Many people go to Florida to see out their lives. The sun is warm and shines often, the sea is blue and shimmers often and the sky is clear and well is clear often. All is about to change however when a group of older gentlemen decide to break into an old and very well maintained house, to use its swimming pool. The pool is delightful but is also being used to keep some very odd looking rocks. These rocks seem to have magical powers and the old people that are swimming in the water of these rocks, suddenly have been restored and rejuvenated. They have gone from being old and one foot in the grave to young and enjoying all that the sun, sea and sky can offer them. However this might all change when they discover that the rocks aren’t actually rocks but something far more unexpected and far more out of this world.
Yes I saw this many years ago as a younger and more unexpected child. By this I mean that I was a young person when I saw this film meditation on age and the alien reality of youth. The age portion are played by great actor types and they allow for the discourse of age and how you often find those oldest are most alive, just at a time when they are most close to death. The alien part of the film is dealt with by the surrounds. Often those who work hard all their lives, live in places that are sleepy and subdued. Then they come alive and that place becomes an alien world to them. It is a profound film in many respects. It deals with core issues of life and that it does so well and with empathy. It is also a study in film direction for the mainstream and is a testament to Ron Howard.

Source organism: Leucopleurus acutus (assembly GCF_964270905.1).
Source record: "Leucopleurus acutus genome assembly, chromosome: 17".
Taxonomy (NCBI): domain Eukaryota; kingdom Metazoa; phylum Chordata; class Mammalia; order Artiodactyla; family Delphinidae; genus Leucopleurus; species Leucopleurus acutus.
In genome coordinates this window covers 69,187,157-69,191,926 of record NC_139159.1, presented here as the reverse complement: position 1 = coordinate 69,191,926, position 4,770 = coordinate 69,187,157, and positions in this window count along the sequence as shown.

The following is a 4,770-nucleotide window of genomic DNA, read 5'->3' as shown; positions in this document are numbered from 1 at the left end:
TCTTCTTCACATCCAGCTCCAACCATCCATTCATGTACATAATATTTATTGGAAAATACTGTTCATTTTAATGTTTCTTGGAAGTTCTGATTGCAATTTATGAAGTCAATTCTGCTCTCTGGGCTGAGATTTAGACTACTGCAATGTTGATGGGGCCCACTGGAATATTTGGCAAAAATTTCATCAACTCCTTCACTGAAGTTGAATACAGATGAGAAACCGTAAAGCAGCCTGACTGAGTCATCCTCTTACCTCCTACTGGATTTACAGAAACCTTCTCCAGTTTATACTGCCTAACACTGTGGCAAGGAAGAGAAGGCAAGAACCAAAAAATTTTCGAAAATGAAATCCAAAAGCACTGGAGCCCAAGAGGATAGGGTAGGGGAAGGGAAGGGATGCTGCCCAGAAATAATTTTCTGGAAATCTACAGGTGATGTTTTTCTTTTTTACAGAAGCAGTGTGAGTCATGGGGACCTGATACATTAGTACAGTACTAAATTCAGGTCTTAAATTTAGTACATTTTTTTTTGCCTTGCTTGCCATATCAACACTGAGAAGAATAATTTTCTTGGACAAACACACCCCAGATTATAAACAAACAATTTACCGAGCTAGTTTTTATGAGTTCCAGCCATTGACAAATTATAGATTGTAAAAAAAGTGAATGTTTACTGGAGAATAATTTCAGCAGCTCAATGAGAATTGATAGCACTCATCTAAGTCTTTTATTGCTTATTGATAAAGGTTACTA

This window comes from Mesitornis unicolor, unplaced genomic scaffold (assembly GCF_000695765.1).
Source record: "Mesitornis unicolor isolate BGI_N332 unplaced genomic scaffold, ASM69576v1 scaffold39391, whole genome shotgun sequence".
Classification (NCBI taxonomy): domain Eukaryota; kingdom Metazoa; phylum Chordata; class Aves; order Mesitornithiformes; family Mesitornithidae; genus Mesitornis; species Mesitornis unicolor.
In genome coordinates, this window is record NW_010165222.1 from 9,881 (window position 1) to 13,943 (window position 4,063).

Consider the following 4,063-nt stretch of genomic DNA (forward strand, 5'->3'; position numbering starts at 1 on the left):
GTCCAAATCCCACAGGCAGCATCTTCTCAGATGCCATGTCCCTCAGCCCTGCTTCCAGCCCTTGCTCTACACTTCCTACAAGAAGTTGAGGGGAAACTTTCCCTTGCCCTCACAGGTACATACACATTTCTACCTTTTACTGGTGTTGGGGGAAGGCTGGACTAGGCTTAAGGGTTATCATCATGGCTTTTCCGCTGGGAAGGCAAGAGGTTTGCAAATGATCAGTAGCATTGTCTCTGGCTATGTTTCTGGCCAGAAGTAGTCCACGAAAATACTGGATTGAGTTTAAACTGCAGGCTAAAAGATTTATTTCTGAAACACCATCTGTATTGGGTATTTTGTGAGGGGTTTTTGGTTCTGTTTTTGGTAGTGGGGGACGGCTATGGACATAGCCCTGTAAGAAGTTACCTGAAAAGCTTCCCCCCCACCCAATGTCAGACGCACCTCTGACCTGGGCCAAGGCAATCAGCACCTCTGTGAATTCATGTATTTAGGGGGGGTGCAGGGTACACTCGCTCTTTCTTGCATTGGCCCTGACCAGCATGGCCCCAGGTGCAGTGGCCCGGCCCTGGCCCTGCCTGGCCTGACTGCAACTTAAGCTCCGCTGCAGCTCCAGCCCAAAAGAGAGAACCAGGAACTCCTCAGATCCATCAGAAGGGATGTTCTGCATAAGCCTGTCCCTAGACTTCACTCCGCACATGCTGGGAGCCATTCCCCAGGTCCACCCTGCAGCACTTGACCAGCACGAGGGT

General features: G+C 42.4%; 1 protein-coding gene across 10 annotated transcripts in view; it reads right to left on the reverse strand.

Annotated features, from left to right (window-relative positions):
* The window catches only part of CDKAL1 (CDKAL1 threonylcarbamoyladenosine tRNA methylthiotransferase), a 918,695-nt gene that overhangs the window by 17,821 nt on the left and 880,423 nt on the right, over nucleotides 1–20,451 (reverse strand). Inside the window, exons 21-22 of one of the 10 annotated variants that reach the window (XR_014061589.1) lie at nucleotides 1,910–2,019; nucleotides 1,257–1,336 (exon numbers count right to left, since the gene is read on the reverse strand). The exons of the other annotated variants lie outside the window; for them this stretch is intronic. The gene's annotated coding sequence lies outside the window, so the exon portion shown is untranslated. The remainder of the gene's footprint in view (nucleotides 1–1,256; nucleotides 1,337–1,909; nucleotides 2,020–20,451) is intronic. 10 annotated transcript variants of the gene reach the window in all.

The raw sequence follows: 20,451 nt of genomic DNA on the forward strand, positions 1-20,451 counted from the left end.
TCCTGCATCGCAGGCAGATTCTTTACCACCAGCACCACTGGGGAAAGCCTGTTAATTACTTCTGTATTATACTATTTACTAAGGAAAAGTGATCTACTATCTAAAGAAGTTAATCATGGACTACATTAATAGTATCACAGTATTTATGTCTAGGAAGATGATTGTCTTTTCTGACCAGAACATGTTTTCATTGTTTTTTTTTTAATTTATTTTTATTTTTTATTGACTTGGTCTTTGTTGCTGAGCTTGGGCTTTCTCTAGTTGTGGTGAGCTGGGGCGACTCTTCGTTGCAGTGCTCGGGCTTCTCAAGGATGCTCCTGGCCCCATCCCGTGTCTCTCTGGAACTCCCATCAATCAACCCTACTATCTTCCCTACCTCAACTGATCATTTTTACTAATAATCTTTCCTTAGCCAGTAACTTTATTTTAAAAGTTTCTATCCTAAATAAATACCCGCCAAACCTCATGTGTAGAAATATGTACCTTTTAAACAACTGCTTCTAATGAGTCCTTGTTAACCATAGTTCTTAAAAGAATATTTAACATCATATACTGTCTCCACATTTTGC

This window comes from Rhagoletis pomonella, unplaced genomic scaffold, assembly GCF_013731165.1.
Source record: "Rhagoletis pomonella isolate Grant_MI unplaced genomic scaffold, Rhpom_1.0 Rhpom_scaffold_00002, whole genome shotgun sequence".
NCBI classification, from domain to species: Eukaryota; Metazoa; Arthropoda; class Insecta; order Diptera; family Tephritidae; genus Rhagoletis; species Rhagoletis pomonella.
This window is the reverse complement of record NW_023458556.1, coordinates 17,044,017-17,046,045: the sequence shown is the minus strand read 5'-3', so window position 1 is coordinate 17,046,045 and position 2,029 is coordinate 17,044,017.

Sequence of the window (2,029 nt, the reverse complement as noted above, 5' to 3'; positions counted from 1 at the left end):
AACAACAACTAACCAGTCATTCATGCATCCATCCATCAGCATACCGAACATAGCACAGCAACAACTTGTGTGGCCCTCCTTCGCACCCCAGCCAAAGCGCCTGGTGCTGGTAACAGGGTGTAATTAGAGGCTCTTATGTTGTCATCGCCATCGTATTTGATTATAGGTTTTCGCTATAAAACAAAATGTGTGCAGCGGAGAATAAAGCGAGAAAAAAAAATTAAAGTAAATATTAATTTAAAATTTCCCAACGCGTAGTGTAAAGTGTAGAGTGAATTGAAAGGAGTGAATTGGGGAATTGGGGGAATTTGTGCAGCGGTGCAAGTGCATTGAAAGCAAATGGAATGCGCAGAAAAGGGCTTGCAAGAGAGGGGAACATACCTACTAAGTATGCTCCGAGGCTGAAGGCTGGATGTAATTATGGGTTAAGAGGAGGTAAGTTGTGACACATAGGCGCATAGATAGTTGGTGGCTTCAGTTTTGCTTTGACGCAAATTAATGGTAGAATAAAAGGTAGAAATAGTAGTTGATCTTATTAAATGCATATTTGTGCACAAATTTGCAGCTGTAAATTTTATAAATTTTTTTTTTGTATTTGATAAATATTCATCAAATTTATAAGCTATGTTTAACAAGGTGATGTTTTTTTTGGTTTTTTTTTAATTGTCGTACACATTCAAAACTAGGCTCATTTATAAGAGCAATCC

The film is a well constructed piece, with a classical story and a crowd pleasing heart. It is simple and that is too say classical narrative cinema in as much as you could find post new wave. The transfer makes the film look a lot younger and cleans up much of the former releases dulled colour. The commentary is clear about the film and its making but is a study in being nice. The real gem here is the booklet that has fresh insight and some clever takes on a film of simple yet powerful truths.
- New high definition transfer of the film
- Optional English subtitles for the deaf and hard-of-hearing
- Feature-length audio commentary with Director Ron Howard
- Five featurettes: Behind the scenes, Ron Howard profile, Underwater training, Actors, Creating Antareans
- Three TV spots
- Original theatrical trailer
- Teaser trailer
- Cocoon: The Return theatrical trailer
- Collectors booklet featuring a new article on the film by critic James Oliver, and archival imagery